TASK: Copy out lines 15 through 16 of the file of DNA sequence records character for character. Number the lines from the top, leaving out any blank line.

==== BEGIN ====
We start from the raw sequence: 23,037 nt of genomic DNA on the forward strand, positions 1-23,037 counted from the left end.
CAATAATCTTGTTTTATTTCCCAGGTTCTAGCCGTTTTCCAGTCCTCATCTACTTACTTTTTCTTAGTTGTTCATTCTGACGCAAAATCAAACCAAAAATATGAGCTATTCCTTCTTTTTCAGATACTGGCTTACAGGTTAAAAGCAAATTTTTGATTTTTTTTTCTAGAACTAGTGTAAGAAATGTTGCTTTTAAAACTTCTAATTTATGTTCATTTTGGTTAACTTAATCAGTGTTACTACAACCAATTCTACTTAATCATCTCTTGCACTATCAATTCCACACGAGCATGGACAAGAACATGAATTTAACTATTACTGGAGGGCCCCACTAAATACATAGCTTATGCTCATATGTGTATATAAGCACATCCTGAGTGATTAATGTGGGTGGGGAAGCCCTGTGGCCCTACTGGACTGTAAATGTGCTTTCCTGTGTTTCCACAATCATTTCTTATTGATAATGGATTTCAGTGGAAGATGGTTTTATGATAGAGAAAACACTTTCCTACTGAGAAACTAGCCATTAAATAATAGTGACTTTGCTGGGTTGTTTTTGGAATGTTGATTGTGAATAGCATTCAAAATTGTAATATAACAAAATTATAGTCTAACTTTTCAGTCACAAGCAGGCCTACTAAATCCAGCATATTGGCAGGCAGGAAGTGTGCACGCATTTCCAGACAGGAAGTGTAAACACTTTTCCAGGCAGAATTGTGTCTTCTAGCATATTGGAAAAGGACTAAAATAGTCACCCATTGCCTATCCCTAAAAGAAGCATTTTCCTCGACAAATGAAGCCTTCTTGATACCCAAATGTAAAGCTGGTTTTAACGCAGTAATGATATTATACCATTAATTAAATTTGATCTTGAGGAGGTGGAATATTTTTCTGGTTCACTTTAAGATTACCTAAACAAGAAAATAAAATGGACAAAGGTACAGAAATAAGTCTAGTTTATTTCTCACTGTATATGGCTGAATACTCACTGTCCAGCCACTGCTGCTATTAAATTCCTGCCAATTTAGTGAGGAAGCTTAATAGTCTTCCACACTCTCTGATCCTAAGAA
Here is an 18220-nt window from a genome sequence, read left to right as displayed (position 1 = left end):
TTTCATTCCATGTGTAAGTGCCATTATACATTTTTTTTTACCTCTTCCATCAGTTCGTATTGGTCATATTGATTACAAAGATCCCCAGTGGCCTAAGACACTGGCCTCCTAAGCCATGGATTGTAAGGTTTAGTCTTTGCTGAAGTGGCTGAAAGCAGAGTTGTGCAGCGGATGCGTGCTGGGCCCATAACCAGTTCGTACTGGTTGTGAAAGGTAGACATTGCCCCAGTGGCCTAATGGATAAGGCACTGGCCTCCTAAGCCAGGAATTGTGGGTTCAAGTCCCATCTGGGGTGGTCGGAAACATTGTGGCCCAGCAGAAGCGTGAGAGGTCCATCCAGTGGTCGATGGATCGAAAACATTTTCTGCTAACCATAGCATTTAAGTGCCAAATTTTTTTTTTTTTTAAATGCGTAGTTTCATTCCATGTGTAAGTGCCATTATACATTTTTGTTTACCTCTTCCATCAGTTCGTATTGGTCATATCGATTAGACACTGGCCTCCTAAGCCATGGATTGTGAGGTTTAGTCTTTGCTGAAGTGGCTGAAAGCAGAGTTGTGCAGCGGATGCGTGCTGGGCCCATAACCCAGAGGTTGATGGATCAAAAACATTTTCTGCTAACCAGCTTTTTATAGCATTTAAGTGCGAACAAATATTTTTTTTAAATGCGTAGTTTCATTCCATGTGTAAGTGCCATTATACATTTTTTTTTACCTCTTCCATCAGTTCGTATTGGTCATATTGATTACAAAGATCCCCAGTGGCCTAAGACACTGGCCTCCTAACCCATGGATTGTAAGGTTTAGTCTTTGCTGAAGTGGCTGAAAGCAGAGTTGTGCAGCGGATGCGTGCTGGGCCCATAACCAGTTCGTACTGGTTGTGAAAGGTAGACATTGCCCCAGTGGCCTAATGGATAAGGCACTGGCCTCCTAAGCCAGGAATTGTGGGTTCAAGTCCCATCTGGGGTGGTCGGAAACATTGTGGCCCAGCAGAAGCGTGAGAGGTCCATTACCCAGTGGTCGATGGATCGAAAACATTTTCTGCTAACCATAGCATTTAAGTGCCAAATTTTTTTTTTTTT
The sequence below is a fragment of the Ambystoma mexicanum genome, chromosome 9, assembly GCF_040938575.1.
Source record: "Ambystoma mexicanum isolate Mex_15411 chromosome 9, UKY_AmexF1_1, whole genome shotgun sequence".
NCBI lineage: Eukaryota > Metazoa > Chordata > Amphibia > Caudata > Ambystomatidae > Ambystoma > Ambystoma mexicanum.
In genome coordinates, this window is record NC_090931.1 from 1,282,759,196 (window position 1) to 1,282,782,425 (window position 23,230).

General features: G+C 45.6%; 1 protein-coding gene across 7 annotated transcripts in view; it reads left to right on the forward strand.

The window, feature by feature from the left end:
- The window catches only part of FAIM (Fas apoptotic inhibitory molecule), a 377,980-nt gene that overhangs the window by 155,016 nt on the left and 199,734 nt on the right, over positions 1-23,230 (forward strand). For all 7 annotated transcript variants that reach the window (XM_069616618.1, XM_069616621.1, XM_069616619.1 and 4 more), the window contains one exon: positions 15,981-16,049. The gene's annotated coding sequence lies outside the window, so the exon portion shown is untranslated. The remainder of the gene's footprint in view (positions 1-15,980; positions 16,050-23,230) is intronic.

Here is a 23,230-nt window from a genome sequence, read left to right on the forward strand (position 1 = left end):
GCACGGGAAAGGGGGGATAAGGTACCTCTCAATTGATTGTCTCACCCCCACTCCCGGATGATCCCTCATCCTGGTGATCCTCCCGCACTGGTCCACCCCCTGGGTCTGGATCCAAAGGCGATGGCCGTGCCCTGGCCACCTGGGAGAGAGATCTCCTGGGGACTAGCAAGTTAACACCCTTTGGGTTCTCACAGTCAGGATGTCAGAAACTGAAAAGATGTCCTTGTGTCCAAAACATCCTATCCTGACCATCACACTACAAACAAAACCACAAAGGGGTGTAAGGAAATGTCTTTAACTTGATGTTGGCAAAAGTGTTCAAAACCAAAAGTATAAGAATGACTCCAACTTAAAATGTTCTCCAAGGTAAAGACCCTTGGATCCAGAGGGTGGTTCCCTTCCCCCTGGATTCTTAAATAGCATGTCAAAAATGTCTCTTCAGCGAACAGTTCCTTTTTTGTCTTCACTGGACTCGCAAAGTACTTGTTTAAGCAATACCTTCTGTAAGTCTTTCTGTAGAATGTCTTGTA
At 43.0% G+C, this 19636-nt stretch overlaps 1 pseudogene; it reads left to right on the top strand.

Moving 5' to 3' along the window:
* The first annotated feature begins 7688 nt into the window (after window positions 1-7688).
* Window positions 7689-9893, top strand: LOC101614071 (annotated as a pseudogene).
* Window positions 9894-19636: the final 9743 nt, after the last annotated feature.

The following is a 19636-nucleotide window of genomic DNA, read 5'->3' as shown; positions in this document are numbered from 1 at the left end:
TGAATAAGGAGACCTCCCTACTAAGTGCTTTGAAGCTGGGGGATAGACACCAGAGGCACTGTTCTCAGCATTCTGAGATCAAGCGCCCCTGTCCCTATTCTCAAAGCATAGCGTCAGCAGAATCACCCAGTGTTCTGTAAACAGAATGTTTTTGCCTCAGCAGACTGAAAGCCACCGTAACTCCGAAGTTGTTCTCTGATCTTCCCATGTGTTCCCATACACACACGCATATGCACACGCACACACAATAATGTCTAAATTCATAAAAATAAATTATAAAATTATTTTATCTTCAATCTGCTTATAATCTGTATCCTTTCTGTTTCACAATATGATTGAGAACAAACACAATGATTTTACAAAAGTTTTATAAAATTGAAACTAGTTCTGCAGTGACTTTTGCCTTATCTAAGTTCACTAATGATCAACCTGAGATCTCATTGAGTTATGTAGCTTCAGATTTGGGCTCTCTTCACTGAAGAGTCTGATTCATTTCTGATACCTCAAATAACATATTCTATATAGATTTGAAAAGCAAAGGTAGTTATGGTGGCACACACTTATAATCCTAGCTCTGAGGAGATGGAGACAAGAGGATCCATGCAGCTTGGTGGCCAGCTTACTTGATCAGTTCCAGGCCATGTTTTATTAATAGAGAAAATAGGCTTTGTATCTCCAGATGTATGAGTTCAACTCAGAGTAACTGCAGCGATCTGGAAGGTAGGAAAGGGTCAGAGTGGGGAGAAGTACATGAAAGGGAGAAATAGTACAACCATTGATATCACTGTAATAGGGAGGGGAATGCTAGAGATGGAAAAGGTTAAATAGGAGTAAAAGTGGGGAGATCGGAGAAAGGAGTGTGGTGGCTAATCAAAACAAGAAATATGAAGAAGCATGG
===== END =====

Moving 5' to 3' along the window:
* The first annotated feature begins 7688 nt into the window (after window positions 1-7688).